Researchers have maderapid strides on studying overall physical activity amongst humans. Whenexamining physical activity, the diversity of studies on the topic contributes tomultiple facets of physical activity and exercise (Karageorhis, Priest, 2012). Priorto the mid-1990’s, studies relating music to exercise were scanty (13) whichwas initially examined by (Karageorhis, Terry, 1997), and reexamined a secondtime in 2011 (Karageorhis, Priest, 2012). In addition to the timely growth inthe amount of studies, a growth in truth caused by carelessness of a multitudeof variables has come.
Music selection is imperative when being coupled withexercise. Tunes or melodies which are personal favorites (that which thesubject would individually choose) or those that arouse certain expressions stimulateexplicit responses. Naturally, anticipated degrees of endurance, power, andstrength demonstrate this (Biagini, Brown, Coburn, Judelson, Statler, Bottaro,Tran, Longo, 2012)., Typically induced, these physical testimonies of musical motivationare correlated to psychological benefitsMusicalstimulation has shown to induce individuals to perform better (Jarraya,Chtourou, Souissi). Studies concerning this topic are not new to research.
Researchhas been conducted using subjects at colleges and universities with agesranging from 18-21 years old. This paper will observe the research includingsubjects who match this standard. Many aspects of physical activity arehighlighted by this single stimulus that when they are all integrated together,they yield clear differences compared to the control groups (those who had nomusical intervention). This essay assesses and relates a handful ofdissertations which were conducted on the topic of musical stimulus duringexercise along with the functional effects that are invigorated by thisstimulus.In the study “TheEffects of Music on High-intensity Short-term Exercise in Well TrainedAthletes” (Jarraya, Chtourou, Souissi, 2012), twelve male subjects wereselected and studied regarding the effects of adding high tempo music (>120-140 bpm). The focal points of this study were the resulting heart rates andratings of perceive exertion. Borg’s Ratings of Perceived Exertion (RPE) wereexclusively used in all studies referred to in this paper to assess thesesubjects. Two sessions of exercise were required to assess benefits of musicalstimulus, one with the variable and one without.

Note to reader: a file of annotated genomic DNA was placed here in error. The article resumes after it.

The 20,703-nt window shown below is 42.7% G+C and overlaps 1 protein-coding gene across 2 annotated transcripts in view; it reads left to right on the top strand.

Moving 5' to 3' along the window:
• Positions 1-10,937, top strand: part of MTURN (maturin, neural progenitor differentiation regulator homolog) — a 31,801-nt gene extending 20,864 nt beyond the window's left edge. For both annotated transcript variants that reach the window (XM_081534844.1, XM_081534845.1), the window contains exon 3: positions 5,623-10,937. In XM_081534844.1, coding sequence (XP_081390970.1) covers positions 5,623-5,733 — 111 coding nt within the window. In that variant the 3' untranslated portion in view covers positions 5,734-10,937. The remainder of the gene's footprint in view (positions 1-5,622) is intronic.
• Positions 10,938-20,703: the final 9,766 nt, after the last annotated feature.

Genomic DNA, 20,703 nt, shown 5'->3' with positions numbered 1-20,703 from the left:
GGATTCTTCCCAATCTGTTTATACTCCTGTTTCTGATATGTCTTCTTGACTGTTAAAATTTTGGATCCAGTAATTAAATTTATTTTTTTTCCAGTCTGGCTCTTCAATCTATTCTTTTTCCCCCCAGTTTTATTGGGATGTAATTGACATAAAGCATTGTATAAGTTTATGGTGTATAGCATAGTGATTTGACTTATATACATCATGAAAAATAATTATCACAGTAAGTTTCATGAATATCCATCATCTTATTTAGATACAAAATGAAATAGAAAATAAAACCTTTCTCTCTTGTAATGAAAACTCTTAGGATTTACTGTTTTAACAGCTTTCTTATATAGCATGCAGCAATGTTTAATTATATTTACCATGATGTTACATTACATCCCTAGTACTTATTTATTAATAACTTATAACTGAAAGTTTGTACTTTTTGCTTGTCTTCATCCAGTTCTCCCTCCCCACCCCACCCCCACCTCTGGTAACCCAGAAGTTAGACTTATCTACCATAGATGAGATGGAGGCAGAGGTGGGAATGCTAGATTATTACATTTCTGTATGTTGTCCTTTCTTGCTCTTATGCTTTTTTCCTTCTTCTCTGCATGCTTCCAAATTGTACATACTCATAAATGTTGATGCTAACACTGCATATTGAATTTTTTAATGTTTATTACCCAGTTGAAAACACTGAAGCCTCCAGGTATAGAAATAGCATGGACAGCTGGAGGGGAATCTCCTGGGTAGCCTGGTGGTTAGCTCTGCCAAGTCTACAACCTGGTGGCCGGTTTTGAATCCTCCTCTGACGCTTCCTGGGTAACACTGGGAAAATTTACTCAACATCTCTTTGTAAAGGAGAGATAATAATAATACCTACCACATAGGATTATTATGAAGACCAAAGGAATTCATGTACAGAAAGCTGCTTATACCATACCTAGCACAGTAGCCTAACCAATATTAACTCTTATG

In attempt to mimic thecircumstances that a typical athlete would endure, exposure to music was onlyallowed during the ten-minute warm-up period prior to performing a Wingatetest. The Wingate test had subjects at one point pedal as fast as possible inorder to produce peak and mean powers during the test. Heart rates weremeasured throughout testing, and ratings of perceived exertion were evaluatedusing the Borg’s scale. Statistical analysis revealed that musical stimulus didnot affect subject heart rate or their perceived exertion. However, it didreflect a substantial increase in peak (4.1+/-3.6) and mean (4.
0+/-3.70) powerratings. The results of this study suggest beneficial effects of musicalstimulation during warm-up performances.Multiple effects of music have been evaluatedthrough many different experiments and studies. Reoccurring themes of lowerRPE, as well as increases in performance such as running longer distances orgenerating higher velocities or power were present in most articles that wereevaluated. Some even referred to the addition of music to exercise as a “legalperformance enhancing drug”.
Although not all claims are supported whencomparing two of the studies examined, it should be noted that no negativeoutcomes such as a decrease in performance or a higher RPE was ever the resultwhen music was included with exercise. This proves that athletes or individualsshould surely consider making the addition of music to their exercise regimenif they desire to potentially increase their performance.